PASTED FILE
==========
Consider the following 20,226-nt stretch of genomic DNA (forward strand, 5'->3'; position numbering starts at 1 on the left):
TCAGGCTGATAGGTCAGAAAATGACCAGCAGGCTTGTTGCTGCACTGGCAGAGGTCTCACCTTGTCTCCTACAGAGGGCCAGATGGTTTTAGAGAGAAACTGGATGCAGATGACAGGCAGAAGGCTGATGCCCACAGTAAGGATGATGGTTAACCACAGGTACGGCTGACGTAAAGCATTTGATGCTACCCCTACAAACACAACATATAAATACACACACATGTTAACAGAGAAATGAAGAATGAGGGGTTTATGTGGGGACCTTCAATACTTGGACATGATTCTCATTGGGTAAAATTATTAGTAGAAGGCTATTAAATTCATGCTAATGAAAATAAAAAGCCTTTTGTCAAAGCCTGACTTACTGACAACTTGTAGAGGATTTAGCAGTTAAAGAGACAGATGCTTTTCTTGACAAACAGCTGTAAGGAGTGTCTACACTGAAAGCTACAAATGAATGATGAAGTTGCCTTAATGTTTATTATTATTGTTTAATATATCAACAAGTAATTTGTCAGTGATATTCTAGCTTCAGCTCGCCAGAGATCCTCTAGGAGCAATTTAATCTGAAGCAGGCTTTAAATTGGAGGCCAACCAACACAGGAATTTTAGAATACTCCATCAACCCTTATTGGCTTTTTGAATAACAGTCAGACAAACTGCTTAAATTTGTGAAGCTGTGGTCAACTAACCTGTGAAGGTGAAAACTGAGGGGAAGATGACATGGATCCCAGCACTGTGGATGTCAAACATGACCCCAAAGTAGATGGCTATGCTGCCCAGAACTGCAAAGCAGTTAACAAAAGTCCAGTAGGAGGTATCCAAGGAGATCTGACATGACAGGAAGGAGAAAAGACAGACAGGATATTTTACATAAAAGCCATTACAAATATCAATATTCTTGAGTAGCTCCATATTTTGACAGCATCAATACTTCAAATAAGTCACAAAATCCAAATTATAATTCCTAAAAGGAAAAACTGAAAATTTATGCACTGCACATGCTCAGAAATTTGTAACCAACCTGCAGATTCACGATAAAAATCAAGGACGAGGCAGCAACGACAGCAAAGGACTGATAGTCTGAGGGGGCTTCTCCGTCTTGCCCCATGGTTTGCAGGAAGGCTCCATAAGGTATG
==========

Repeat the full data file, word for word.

Consider the following 20,226-nt stretch of genomic DNA (forward strand, 5'->3'; position numbering starts at 1 on the left):
TCAGGCTGATAGGTCAGAAAATGACCAGCAGGCTTGTTGCTGCACTGGCAGAGGTCTCACCTTGTCTCCTACAGAGGGCCAGATGGTTTTAGAGAGAAACTGGATGCAGATGACAGGCAGAAGGCTGATGCCCACAGTAAGGATGATGGTTAACCACAGGTACGGCTGACGTAAAGCATTTGATGCTACCCCTACAAACACAACATATAAATACACACACATGTTAACAGAGAAATGAAGAATGAGGGGTTTATGTGGGGACCTTCAATACTTGGACATGATTCTCATTGGGTAAAATTATTAGTAGAAGGCTATTAAATTCATGCTAATGAAAATAAAAAGCCTTTTGTCAAAGCCTGACTTACTGACAACTTGTAGAGGATTTAGCAGTTAAAGAGACAGATGCTTTTCTTGACAAACAGCTGTAAGGAGTGTCTACACTGAAAGCTACAAATGAATGATGAAGTTGCCTTAATGTTTATTATTATTGTTTAATATATCAACAAGTAATTTGTCAGTGATATTCTAGCTTCAGCTCGCCAGAGATCCTCTAGGAGCAATTTAATCTGAAGCAGGCTTTAAATTGGAGGCCAACCAACACAGGAATTTTAGAATACTCCATCAACCCTTATTGGCTTTTTGAATAACAGTCAGACAAACTGCTTAAATTTGTGAAGCTGTGGTCAACTAACCTGTGAAGGTGAAAACTGAGGGGAAGATGACATGGATCCCAGCACTGTGGATGTCAAACATGACCCCAAAGTAGATGGCTATGCTGCCCAGAACTGCAAAGCAGTTAACAAAAGTCCAGTAGGAGGTATCCAAGGAGATCTGACATGACAGGAAGGAGAAAAGACAGACAGGATATTTTACATAAAAGCCATTACAAATATCAATATTCTTGAGTAGCTCCATATTTTGACAGCATCAATACTTCAAATAAGTCACAAAATCCAAATTATAATTCCTAAAAGGAAAAACTGAAAATTTATGCACTGCACATGCTCAGAAATTTGTAACCAACCTGCAGATTCACGATAAAAATCAAGGACGAGGCAGCAACGACAGCAAAGGACTGATAGTCTGAGGGGGCTTCTCCGTCTTGCCCCATGGTTTGCAGGAAGGCTCCATAAGGTATG